Time to Make Chicken Soup

Saturday, Sept. 26, 1942

Light rain or drizzle, temps in the 40’s. A perfect time to make chicken soup. Here is my mother’s recipe.

  • Fill a pot with chicken bones and cover with water.
  • Add a scraped carrot, some chopped celery stalks with leaves, an onion cut in quarters, a handful of peppercorns, a clove or two, a scraped parsnip, handful of kosher salt. Optional: beef soup cube to add more flavor.
  • Simmer until the broth takes on color and smells fragrant.
  • Strain into an earthenware bowl and put in refrigerator till fat rises to the top and solidifies. Skim.
  • Serve with home made matzoh balls.

While the soup was simmering, time to read the Sunday paper. The frost was a major headache for farmers, wrote Ben Markland in his column, “Day by Day On The Farm.” Greater Chicago was not yet the endless stretch of malls and subdivisions we see today. It was farmland with some of the richest soil in the world producing corn, soybeans, and other crops essential to the Home Front and the War. Corn and red wheat prices hit all-time highs and the supply was scarce. No one wanted to lose more.

On page 17, Columnist Mary Meade offered readers’ recipes for breakfast items, including lemon rolls made from scratch. On the same page, Dorothy Blake soothed a mother anxious about her “Boy Crazy” 14-year-old daughter. In sports, despite West’s two home runs, the Dodgers beat Boston 6-5 thanks to Sisti’s error in the 11th inning. On page 19, Wilfrid Smith analyzed Notre Dames new T Formation. Studying a new recipe or following sports, my mother could forget the war for a while.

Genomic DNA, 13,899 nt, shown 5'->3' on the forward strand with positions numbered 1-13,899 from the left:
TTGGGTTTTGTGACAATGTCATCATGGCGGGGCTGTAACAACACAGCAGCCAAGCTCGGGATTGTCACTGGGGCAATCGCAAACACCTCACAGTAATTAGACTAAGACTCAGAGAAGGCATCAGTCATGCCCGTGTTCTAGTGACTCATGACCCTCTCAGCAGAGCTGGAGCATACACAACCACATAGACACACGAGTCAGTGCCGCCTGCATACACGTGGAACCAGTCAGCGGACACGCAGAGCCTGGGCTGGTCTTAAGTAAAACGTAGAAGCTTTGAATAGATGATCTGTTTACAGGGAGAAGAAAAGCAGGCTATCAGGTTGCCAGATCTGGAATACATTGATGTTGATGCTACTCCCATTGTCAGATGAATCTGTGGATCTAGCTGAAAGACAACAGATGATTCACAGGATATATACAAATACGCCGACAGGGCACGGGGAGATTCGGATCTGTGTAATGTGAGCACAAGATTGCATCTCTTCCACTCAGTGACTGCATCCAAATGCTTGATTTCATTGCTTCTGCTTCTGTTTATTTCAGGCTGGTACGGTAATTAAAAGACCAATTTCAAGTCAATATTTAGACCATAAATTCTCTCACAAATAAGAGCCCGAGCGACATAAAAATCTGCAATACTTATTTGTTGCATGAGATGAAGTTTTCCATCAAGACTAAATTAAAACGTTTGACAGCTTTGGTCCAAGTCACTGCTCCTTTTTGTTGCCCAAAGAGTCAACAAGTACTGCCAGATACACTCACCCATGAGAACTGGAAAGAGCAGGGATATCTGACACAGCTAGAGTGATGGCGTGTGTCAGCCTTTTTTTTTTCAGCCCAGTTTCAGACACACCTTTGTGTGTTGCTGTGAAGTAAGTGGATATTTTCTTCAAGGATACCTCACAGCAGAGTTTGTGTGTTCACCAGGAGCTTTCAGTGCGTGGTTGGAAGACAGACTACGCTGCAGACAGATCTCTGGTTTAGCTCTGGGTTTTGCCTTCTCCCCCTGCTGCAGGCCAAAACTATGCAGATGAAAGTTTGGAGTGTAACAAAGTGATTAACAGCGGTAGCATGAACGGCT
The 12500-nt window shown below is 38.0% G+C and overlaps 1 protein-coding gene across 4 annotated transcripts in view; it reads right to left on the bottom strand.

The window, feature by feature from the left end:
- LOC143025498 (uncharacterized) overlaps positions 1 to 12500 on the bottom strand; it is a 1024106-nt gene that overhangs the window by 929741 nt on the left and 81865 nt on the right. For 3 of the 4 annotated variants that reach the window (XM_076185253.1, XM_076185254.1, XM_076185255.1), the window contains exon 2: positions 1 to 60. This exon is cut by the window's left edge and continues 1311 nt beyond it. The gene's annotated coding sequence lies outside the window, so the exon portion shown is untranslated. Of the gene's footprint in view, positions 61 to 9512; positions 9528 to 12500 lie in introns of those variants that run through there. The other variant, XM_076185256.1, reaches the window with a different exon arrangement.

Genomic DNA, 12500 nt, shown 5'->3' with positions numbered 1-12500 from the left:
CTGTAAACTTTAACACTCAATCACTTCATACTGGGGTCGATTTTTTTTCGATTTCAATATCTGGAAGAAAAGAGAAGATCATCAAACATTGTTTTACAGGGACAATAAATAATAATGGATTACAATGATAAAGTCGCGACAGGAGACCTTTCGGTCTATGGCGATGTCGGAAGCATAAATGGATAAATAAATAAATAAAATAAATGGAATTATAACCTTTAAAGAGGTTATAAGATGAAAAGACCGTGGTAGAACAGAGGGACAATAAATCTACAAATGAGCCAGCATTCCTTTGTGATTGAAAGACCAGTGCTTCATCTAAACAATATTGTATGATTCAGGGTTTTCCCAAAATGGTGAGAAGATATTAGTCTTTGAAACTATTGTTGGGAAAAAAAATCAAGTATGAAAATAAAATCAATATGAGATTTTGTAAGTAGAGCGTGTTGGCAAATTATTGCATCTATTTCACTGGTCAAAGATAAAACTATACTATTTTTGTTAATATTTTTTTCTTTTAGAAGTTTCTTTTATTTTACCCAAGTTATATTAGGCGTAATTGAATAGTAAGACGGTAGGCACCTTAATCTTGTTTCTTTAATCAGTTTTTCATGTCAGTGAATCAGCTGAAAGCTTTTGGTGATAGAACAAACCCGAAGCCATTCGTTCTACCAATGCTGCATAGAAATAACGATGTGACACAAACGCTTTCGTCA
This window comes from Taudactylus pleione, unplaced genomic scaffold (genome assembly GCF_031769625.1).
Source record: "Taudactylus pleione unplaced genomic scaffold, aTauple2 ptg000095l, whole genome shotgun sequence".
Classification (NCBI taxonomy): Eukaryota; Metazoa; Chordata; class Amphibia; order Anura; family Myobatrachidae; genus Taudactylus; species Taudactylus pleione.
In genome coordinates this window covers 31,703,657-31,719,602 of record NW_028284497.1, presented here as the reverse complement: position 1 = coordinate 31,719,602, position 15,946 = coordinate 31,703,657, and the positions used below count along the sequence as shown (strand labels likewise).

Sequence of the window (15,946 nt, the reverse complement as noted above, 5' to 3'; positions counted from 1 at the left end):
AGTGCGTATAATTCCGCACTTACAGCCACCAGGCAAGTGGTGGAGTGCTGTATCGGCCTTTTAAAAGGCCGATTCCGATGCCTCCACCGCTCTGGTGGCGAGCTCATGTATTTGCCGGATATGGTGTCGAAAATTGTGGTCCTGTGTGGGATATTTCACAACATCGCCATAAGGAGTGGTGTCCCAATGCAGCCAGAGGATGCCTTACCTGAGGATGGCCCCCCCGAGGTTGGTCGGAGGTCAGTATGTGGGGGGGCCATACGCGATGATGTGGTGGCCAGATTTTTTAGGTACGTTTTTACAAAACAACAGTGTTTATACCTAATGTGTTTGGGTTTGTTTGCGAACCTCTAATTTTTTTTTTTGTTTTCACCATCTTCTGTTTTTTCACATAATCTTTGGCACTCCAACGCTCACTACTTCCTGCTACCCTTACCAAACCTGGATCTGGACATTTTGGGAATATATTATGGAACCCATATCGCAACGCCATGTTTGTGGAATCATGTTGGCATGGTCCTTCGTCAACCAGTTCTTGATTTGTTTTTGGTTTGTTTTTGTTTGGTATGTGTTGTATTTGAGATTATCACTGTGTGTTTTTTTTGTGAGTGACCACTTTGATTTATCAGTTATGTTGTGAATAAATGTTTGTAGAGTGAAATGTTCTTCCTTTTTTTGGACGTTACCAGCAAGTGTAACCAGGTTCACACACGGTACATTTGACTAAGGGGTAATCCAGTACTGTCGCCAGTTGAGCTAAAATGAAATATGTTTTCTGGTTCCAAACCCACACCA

Diplomatically, Samuel Goldsmith, Executive Director of the Jewish Charities of Chicago, brought attention back to reality in a letter thanking the Chicago Tribune Charities for its support: “It is a tribute to your own individual spirit of enterprise and your own untiring zeal that [in]spite of your labors in connection with Army and Navy Relief, you have been able to do this.”

A word about weather reporting: Weather forecasts were considered “essential information” – critical knowledge to be restricted lest it aid opportunities for sabotage.

In 1941, Weather Bureau Chief Frank W. Reichelderfer ordered the end of wind and weather forecasts for ocean, coastal and marine areas. However, forecasts for small craft, storm or hurricane warnings would be continued. In Jan. 1942, Office of Censorship head Byron Price requested newspapers, magazines, and other periodicals not to publish certain classes of information which might aid the enemy, such as weather “round-up” stories covering actual conditions throughout more than one state, except when given out by the Weather Bureau.

No letters today. Maybe Monday.

 

 

 

 

 

This entry was posted in Chicago during WW II, Jewish life in America during WW II, Music and Media, WWII, World War II and tagged , . Bookmark the permalink.

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